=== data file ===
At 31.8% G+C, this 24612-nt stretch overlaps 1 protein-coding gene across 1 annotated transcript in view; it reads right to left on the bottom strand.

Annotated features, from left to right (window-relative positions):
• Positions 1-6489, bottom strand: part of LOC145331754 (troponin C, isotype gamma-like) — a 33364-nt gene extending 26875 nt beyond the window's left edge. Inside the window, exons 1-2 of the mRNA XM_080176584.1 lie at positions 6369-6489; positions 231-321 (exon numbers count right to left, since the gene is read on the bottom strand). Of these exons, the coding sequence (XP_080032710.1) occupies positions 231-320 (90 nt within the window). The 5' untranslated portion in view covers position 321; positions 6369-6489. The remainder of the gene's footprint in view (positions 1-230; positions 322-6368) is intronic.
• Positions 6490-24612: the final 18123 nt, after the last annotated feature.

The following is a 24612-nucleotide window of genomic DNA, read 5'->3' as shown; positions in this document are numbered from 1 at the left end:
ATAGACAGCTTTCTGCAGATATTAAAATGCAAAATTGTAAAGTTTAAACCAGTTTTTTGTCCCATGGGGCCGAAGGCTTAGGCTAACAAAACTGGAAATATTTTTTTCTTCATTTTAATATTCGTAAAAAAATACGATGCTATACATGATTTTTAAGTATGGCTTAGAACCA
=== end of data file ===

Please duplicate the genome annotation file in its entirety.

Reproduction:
At 31.8% G+C, this 24612-nt stretch overlaps 1 protein-coding gene across 1 annotated transcript in view; it reads right to left on the bottom strand.

Annotated features, from left to right (window-relative positions):
• Positions 1-6489, bottom strand: part of LOC145331754 (troponin C, isotype gamma-like) — a 33364-nt gene extending 26875 nt beyond the window's left edge. Inside the window, exons 1-2 of the mRNA XM_080176584.1 lie at positions 6369-6489; positions 231-321 (exon numbers count right to left, since the gene is read on the bottom strand). Of these exons, the coding sequence (XP_080032710.1) occupies positions 231-320 (90 nt within the window). The 5' untranslated portion in view covers position 321; positions 6369-6489. The remainder of the gene's footprint in view (positions 1-230; positions 322-6368) is intronic.
• Positions 6490-24612: the final 18123 nt, after the last annotated feature.

The following is a 24612-nucleotide window of genomic DNA, read 5'->3' as shown; positions in this document are numbered from 1 at the left end:
ATAGACAGCTTTCTGCAGATATTAAAATGCAAAATTGTAAAGTTTAAACCAGTTTTTTGTCCCATGGGGCCGAAGGCTTAGGCTAACAAAACTGGAAATATTTTTTTCTTCATTTTAATATTCGTAAAAAAATACGATGCTATACATGATTTTTAAGTATGGCTTAGAACCA